GeoSearch2011 - Glossary of terms

Block-face
A block-face is one side of a street between two consecutive features intersecting that street. The features can be other streets or boundaries of standard geographic areas.

Block-faces are used for generating block-face representative points, which in turn are used for geocoding and census data extraction when the street and address information are available.

Cartographic boundary files
Cartographic boundary files (CBFs) contain the boundaries of standard geographic areas together with the shoreline around Canada. Selected inland lakes and rivers are available as a supplementary layer.

Census agricultural region
Census agricultural regions (CARs) are composed of groups of adjacent census divisions. In Saskatchewan, census agricultural regions are made up of groups of adjacent census consolidated subdivisions, but these groups do not necessarily respect census division boundaries.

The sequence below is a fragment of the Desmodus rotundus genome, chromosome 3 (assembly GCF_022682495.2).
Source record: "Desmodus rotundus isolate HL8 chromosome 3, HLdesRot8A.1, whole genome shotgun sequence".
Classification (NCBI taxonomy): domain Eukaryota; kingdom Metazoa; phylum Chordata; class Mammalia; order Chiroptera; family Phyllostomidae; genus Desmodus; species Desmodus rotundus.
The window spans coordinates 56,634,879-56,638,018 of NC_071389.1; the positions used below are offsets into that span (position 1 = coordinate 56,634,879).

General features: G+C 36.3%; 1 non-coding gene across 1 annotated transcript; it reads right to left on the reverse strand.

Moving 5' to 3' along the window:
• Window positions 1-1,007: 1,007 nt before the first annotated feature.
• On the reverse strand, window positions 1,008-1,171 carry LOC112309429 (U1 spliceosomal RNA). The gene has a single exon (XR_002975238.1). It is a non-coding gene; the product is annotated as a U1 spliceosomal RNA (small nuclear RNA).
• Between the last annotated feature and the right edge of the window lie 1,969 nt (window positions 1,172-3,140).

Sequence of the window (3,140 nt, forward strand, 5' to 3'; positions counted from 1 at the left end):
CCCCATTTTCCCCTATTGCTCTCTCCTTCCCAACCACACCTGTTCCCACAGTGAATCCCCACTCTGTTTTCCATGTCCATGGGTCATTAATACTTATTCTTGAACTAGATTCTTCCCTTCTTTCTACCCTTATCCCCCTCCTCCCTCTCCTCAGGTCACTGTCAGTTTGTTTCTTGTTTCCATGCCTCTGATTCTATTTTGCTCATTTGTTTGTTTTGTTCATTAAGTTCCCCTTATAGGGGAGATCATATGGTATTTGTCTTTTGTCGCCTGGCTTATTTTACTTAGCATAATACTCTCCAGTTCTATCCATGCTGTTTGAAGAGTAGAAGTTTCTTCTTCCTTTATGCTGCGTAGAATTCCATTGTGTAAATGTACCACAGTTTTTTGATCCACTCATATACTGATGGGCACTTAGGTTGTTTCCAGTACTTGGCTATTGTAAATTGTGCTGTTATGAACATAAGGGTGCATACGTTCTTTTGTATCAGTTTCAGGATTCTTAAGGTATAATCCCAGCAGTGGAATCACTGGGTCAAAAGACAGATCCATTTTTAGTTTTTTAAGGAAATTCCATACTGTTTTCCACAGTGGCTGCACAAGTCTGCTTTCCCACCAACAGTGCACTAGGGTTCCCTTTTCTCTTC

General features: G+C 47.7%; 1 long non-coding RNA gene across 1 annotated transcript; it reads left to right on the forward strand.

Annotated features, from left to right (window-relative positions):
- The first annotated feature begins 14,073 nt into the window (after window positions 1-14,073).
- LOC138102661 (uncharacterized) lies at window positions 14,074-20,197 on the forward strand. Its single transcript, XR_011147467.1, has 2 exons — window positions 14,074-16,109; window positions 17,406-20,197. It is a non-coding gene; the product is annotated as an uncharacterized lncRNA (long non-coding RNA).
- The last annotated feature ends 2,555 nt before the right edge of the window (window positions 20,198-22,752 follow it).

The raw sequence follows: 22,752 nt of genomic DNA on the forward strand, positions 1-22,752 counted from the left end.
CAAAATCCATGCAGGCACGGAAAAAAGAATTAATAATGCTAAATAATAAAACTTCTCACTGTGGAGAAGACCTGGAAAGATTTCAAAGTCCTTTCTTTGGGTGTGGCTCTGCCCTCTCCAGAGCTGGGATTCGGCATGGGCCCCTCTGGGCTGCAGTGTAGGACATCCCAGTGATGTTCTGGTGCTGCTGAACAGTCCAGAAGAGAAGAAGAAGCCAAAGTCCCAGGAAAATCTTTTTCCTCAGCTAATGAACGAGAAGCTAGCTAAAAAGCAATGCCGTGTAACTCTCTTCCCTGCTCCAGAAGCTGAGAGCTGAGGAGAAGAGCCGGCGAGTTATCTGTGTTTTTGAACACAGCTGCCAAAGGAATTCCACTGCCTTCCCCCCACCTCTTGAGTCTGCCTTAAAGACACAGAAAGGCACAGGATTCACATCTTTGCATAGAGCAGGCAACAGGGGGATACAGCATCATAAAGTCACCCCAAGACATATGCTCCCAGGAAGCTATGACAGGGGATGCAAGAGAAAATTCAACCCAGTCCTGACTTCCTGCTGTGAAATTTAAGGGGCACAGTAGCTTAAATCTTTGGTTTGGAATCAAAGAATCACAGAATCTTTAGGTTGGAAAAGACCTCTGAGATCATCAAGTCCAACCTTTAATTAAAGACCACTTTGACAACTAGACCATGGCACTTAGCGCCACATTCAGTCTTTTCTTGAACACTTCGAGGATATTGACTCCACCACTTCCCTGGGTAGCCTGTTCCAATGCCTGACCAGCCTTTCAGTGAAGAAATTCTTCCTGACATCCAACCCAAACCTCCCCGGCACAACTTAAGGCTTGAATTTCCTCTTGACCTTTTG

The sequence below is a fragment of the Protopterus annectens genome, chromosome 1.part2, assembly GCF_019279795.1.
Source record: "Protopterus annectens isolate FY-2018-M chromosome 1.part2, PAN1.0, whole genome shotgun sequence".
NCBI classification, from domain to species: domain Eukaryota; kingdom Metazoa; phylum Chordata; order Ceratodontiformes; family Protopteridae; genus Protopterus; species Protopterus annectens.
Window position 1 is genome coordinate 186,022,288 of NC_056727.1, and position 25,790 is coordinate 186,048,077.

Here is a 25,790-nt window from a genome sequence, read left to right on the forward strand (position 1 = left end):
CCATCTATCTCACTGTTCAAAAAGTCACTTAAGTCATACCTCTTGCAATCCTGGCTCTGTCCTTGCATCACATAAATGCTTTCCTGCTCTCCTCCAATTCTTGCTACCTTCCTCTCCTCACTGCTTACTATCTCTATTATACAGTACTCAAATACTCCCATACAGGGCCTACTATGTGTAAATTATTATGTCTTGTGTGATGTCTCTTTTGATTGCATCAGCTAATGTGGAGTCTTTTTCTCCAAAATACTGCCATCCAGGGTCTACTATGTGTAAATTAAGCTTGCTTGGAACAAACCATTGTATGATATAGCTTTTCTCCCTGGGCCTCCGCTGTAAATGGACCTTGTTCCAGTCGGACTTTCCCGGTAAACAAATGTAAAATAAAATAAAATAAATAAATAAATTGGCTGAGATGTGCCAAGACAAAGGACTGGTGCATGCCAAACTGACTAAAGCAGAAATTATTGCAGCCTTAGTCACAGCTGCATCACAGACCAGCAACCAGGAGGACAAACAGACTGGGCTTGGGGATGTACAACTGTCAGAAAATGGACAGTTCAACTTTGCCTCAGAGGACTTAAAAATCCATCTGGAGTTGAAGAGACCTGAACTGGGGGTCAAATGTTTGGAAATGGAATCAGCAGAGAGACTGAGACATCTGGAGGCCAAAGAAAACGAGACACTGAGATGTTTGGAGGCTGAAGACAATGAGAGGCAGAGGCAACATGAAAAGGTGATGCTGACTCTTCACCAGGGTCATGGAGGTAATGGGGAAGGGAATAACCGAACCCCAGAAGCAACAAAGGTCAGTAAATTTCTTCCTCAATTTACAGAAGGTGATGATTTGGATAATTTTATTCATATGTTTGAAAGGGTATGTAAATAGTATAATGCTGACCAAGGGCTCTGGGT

Census consolidated subdivision
A census consolidated subdivision (CCS) is a group of adjacent census subdivisions. Generally, the smaller, more densely-populated census subdivisions (towns, villages, etc.) are combined with the surrounding, larger, more rural census subdivision, in order to create a geographic level between the census subdivision and the census division.

Census division
Census division (CD) is the general term for provincially legislated areas (such as county, municipalité régionale de comté and regional district) or their equivalents. Census divisions are intermediate geographic areas between the province/territory level and the municipality (census subdivision).

Census division types
CT
County / Comté
CTY
County
DIS
District
CDR
Census division / Division de recensement
DM
District Municipality
MRC
Municipalité régionale de comté
RD
Regional district
REG
Region
RM
Regional municipality
TER
Territory / Territoire
UC
United counties
Territoireéquivalent